Property prices are expected to increase following the commencement of an Insurance Act that makes it mandatory for property owners or contractors to insure buildings with more than two floors in respect of construction risks. The enforcement of this law commenced on the 1st of March.
The law makes it compulsory for occupiers and owners of public buildings such as tenement houses, hostels, hotels, hospitals, offices and schools to insure against hazards of collapse, fire, earth quacks, storms and floods.
Coming under the compulsory insurance promoted by the National Insurance Commission (NAICOM), the law only exempts church buildings, mosque buildings and private buildings occupied solely by the owners for residential purposes.
Section 64 of the Insurance Act 2003 states: Builders Liability Insurance Act states that no person shall cause to construct any building of more than two floors without insuring with a registered insurer his liability in respect of construction risks caused by his negligence or the negligence of his servant, agents or consultants which may result in bodily injury, loss of life or damage to property of any workman on the site or of any member of the public.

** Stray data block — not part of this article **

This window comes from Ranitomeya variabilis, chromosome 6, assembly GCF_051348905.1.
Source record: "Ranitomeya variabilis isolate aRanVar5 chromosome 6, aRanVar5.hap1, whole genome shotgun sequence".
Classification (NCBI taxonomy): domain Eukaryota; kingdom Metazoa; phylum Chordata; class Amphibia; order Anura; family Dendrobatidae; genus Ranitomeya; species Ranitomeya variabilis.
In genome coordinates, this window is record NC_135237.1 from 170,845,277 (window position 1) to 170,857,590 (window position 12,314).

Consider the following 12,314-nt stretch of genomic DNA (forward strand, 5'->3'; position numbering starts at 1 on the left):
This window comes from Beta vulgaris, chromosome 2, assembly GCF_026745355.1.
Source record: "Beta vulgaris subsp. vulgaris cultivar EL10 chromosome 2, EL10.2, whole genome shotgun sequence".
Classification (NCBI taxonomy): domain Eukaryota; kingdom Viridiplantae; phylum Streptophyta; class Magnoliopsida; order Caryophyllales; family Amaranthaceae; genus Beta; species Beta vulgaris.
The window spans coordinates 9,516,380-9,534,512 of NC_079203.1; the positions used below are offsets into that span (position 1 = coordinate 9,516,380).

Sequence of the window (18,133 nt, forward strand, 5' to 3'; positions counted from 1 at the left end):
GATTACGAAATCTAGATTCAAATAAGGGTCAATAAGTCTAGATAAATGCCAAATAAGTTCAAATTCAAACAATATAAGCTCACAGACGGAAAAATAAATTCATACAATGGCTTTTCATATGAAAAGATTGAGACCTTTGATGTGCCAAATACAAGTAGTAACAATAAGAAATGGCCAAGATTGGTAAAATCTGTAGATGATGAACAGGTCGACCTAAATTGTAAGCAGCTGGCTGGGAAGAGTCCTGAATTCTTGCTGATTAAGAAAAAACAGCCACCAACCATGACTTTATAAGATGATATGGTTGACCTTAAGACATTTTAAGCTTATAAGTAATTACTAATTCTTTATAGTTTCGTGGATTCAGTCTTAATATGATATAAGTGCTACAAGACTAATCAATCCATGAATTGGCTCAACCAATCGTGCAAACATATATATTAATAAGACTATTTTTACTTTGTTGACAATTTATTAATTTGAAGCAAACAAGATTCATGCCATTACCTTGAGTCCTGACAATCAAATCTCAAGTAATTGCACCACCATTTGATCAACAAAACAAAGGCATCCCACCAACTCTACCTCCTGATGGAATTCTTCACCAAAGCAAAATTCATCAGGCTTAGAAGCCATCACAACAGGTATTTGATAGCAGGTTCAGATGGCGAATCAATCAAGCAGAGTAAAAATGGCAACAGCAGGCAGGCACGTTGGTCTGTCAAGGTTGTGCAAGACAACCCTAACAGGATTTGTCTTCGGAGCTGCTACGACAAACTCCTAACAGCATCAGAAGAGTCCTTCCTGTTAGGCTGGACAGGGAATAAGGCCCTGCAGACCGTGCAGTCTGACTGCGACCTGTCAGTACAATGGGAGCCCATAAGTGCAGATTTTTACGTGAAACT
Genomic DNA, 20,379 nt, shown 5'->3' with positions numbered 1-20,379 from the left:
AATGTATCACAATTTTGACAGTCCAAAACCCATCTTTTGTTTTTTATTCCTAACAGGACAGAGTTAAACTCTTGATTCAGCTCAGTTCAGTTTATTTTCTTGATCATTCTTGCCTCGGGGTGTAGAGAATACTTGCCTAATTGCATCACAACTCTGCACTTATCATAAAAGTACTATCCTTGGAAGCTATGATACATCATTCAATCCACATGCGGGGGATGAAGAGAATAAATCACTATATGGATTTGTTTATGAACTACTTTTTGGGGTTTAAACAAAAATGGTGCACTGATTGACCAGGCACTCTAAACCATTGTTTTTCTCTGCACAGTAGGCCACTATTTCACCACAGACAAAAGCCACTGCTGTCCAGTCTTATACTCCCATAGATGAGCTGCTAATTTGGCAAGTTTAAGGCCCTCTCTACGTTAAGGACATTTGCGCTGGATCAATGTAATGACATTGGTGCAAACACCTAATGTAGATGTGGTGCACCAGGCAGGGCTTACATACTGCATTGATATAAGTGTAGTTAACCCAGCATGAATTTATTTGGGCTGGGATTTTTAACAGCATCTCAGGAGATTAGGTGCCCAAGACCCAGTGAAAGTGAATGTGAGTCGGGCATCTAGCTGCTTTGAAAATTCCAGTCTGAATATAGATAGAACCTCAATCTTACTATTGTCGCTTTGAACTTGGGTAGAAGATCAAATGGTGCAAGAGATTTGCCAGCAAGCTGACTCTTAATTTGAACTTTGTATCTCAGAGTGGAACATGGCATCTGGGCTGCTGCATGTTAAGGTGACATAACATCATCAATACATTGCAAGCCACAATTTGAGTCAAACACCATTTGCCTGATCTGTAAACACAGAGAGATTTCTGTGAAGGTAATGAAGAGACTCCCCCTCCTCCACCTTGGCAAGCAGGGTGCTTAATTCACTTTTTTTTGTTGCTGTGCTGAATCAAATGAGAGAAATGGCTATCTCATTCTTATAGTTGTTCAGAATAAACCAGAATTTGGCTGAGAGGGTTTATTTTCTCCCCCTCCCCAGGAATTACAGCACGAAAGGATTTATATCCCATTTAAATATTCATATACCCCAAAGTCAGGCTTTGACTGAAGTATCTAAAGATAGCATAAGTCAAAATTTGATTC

This has sparked mixed reactions amongst housing experts and practitioners. While real estate and building professionals welcome the move to begin enforcing the law, other stakeholders are worried about the effect this law will have on the price of property in Nigeria; particularly for the average individual. Whilst they consider the law beneficial, they are of the opinion that the resultant increase in construction costs will impact the price of property which will be evident in mortgage and insurance premiums.
The Commissioner for Insurance, Fola Daniel said the Insurance Regulatory Authority has formed a team comprising Nigeria Police, Federal Road Safety Commission (FRSC), Council of Registered Builders of Nigeria (CORBON), Federal and State Town Planning Authorities, State Traffic Management Agencies, insurance practitioners and Insurance Consumers Association of Nigeria (INSCAN) to ensure the law is enforced and implemented.
According to him, “the enforcement team would ensure that individuals and organizations insure their properties in line with the Market Development and Restructuring Initiative (MDRI) of the Commission.”
He also added that the initiative was for the preservation of our income, national wealth, and human and material resources. Heavy fines and prison terms will be imposed by relevant sections of the laws for non-compliance.
“Any person, who commits a breach of this provision commits an offence and on conviction shall be liable to a fine of ₦250,000 or imprisonment for three years or both.”, Fola Daniel said.
What are your thoughts on this? Drop a comment below.